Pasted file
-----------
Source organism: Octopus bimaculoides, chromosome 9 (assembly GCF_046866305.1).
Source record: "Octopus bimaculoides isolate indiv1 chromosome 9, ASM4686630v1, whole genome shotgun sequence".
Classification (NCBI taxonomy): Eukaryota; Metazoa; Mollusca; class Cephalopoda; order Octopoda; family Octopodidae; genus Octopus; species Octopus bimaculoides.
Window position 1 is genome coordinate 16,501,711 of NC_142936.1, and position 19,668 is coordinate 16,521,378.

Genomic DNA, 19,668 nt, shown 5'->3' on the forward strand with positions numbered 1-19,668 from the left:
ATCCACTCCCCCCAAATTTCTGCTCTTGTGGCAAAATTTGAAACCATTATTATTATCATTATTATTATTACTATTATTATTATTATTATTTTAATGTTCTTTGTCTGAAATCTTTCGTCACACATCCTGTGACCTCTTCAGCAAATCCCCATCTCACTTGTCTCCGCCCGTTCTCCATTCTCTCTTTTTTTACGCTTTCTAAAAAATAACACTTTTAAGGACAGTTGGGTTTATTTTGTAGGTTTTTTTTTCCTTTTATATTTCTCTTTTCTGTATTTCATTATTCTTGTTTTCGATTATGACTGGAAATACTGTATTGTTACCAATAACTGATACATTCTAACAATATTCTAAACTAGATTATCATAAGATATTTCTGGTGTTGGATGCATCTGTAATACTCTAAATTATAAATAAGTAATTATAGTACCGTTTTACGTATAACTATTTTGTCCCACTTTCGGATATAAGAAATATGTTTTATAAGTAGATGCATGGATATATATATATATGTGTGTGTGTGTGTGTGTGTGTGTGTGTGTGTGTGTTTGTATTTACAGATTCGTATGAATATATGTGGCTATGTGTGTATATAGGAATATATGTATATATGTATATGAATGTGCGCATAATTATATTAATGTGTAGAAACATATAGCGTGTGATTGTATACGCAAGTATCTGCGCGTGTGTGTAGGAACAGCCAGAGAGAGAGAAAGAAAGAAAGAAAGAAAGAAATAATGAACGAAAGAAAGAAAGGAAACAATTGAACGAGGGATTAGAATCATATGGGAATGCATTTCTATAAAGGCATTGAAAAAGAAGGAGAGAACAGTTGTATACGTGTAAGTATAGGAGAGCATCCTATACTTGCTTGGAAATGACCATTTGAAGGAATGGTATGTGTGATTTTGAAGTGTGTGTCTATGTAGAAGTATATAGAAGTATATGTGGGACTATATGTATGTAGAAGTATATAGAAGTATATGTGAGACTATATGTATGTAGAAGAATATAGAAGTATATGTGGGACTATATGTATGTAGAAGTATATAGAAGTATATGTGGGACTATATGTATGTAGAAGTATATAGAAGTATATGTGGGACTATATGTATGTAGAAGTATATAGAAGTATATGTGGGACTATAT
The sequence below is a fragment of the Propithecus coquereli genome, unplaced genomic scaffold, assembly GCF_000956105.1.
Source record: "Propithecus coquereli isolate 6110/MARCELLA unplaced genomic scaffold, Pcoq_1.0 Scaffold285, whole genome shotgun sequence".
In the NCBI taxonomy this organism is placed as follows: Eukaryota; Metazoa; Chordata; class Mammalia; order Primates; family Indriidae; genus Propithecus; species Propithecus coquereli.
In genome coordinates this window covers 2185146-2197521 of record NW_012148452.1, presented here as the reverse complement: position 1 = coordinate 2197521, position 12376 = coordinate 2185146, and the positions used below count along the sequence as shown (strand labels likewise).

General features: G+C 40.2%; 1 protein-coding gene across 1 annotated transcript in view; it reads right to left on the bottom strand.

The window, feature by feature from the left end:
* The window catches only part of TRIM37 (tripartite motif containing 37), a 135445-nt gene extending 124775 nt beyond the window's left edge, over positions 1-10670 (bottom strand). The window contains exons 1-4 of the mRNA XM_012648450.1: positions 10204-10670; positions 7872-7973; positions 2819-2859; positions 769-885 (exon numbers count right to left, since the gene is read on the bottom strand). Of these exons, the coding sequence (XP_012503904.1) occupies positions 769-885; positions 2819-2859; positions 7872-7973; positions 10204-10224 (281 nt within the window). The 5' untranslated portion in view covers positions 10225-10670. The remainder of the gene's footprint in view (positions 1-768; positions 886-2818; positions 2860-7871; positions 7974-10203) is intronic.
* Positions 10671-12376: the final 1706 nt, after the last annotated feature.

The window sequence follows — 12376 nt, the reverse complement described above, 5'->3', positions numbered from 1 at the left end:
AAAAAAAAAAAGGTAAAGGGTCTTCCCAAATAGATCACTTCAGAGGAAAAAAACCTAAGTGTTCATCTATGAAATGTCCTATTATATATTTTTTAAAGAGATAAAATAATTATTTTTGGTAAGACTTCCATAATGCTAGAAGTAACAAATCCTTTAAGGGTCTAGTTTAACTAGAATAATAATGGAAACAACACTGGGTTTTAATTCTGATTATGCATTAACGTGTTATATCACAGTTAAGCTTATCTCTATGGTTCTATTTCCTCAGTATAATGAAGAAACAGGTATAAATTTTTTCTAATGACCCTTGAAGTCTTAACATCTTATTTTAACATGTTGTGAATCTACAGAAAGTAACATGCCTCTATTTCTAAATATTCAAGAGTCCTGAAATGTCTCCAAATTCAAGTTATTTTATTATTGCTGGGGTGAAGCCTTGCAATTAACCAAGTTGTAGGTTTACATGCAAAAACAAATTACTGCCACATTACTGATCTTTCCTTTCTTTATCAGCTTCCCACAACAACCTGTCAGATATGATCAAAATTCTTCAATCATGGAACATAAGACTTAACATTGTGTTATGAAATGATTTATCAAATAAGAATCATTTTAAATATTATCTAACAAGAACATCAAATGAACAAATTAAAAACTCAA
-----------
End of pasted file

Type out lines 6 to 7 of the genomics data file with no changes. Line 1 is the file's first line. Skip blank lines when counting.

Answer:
ATCCACTCCCCCCAAATTTCTGCTCTTGTGGCAAAATTTGAAACCATTATTATTATCATTATTATTATTACTATTATTATTATTATTATTTTAATGTTCTTTGTCTGAAATCTTTCGTCACACATCCTGTGACCTCTTCAGCAAATCCCCATCTCACTTGTCTCCGCCCGTTCTCCATTCTCTCTTTTTTTACGCTTTCTAAAAAATAACACTTTTAAGGACAGTTGGGTTTATTTTGTAGGTTTTTTTTTCCTTTTATATTTCTCTTTTCTGTATTTCATTATTCTTGTTTTCGATTATGACTGGAAATACTGTATTGTTACCAATAACTGATACATTCTAACAATATTCTAAACTAGATTATCATAAGATATTTCTGGTGTTGGATGCATCTGTAATACTCTAAATTATAAATAAGTAATTATAGTACCGTTTTACGTATAACTATTTTGTCCCACTTTCGGATATAAGAAATATGTTTTATAAGTAGATGCATGGATATATATATATATGTGTGTGTGTGTGTGTGTGTGTGTGTGTGTGTGTGTTTGTATTTACAGATTCGTATGAATATATGTGGCTATGTGTGTATATAGGAATATATGTATATATGTATATGAATGTGCGCATAATTATATTAATGTGTAGAAACATATAGCGTGTGATTGTATACGCAAGTATCTGCGCGTGTGTGTAGGAACAGCCAGAGAGAGAGAAAGAAAGAAAGAAAGAAAGAAATAATGAACGAAAGAAAGAAAGGAAACAATTGAACGAGGGATTAGAATCATATGGGAATGCATTTCTATAAAGGCATTGAAAAAGAAGGAGAGAACAGTTGTATACGTGTAAGTATAGGAGAGCATCCTATACTTGCTTGGAAATGACCATTTGAAGGAATGGTATGTGTGATTTTGAAGTGTGTGTCTATGTAGAAGTATATAGAAGTATATGTGGGACTATATGTATGTAGAAGTATATAGAAGTATATGTGAGACTATATGTATGTAGAAGAATATAGAAGTATATGTGGGACTATATGTATGTAGAAGTATATAGAAGTATATGTGGGACTATATGTATGTAGAAGTATATAGAAGTATATGTGGGACTATATGTATGTAGAAGTATATAGAAGTATATGTGGGACTATAT
The sequence below is a fragment of the Propithecus coquereli genome, unplaced genomic scaffold, assembly GCF_000956105.1.